sleep baby sleep

At 2:49am, I was awakened by my three-year-old crying. I ran to his room and found him sitting up in bed asking for his Lightning McQueen car. I’m sure he was dreaming because all I did was hush him a bit, hold him for a few minutes, and cuddle him (and myself) back to sleep. At 4:15am, I awoke in his bed (make that partially in his bed since the whole right side of my body was hanging off the edge), my neck cranked, my body freezing (he stole all the covers), and my left arm stuck underneath his pillow. I tried to gently free my arm without waking him so I could quietly head for the door and back to my own room. Success! Well sort of.

In a sleepy stupor, I was making my way down the hallway to my bedroom only to be met by my five-year-old doing the pee pee dance. I escorted her to the bathroom and then to her bedroom, tucked her back in and kissed her goodnight. Checked the clock (4:27am) and plopped my body back into my own bed. Oh good, the husband didn’t hear a thing. He is sleeping soundly. I’m so glad the kids didn’t wake him. Sigh.

If kids sleeping through the night is any indication of parenting success, I am a complete and utter failure. I’m not saying we’re up every night, but we’re definitely not where I’d like to be in the “Please Sleep Through the Night Challenge.” And my kids are three and five!

So when do babies start sleeping fully through the night?

I believe there is no set age for which a baby should be sleeping through the night. In fact, to me it sounds almost illogical that we as a society have put these demands on ourselves to “train” our children to sleep when really we have little control over the outcome. Yes, when they’re young we can make sure they are fed and changed. We can develop a night time routine of bathing and rocking to sooth and calm them. We can make sure they are warm enough or cool enough by dressing them appropriately. We can accept teething for what it is- a nightmarish disaster in terms of ruining the months of hard work we just put in!! And when they’re a wee bit older, we can make sure they get plenty of exercise during the day. We can continue to give them a warm bath and start reading them books before bed.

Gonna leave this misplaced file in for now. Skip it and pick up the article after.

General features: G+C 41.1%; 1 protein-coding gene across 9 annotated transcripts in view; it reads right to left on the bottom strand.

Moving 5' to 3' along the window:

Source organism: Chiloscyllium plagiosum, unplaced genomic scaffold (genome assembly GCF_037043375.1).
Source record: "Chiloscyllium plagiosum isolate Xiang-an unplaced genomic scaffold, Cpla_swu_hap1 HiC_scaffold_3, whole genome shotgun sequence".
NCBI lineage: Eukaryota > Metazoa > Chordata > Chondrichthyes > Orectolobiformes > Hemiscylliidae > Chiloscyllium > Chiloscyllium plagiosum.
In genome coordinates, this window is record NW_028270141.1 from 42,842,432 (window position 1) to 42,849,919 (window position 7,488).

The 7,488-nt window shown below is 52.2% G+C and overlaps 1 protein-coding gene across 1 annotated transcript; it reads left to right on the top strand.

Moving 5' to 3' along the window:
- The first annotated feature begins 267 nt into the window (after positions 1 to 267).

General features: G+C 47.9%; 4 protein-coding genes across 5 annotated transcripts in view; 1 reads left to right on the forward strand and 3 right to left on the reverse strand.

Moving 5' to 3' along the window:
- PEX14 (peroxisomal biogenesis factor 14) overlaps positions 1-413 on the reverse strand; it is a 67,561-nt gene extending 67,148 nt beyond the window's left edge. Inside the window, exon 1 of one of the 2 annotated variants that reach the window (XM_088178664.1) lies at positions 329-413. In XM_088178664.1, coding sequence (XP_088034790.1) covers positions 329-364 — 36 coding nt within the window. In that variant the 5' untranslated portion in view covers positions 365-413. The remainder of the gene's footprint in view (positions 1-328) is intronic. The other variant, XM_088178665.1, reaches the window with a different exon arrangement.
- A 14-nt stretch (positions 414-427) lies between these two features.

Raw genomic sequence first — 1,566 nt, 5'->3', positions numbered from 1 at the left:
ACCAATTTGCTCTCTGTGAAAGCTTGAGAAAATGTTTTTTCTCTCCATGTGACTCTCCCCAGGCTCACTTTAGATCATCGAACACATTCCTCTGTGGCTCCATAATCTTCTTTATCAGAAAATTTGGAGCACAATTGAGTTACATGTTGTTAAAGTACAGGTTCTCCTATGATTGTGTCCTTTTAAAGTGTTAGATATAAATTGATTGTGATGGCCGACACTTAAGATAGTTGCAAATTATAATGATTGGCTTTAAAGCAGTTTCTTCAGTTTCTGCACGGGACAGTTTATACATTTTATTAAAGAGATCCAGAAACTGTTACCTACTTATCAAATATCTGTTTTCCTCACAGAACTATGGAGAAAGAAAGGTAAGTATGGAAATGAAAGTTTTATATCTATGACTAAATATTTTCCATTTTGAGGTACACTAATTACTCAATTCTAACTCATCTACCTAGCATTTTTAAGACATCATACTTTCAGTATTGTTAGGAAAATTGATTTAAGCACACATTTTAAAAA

But the bottom line remains: All kids are different. All families are different. Some are breast feeding, some are bottle feeding. Some are co-sleeping, some are crib sleeping. The sleep/wake development of children is more nature than nurture. Personally, my kids have never been great sleepers. I used to compare myself to other moms, but no more. I have found that for some reason we take pride in having a “good” baby who quickly takes to sleeping through the night. The pediatrician congratulates you, society congratulates you. Yet we feel shame if our child is not. Apparently because they haven’t conformed to the “newborn baby rule book.” The pediatrician is sometimes quick to judge and others often express opinions about what you may be doing wrong.

Unless there is an underlying medical reason your child is not sleeping through the night, there is no need to worry. Do the best you can to accommodate the needs of your baby and your family. If you know you’re kids aren’t great sleepers, go to bed an hour earlier each night or try and sneak in a nap during the day (if possible).

And if tonight, I find myself semi-conscious, wandering the halls of my home at 2:00am with one kid in my arms and one by the hand- I’m beelining it back to my bedroom and telling the hubby it’s his turn. It’s only fair.

dr. lisa

15 thoughts on “sleep baby sleep

  1. There is reason to worry in that research has shown that children who do not get enough REM cycles in their sleep often have issues with short term working memory and other executive functioning issues. while I think good sleep comes easier for some babies and children I do think it is important to use routines and get kids to bed as early as possible at night to Promote good sleep.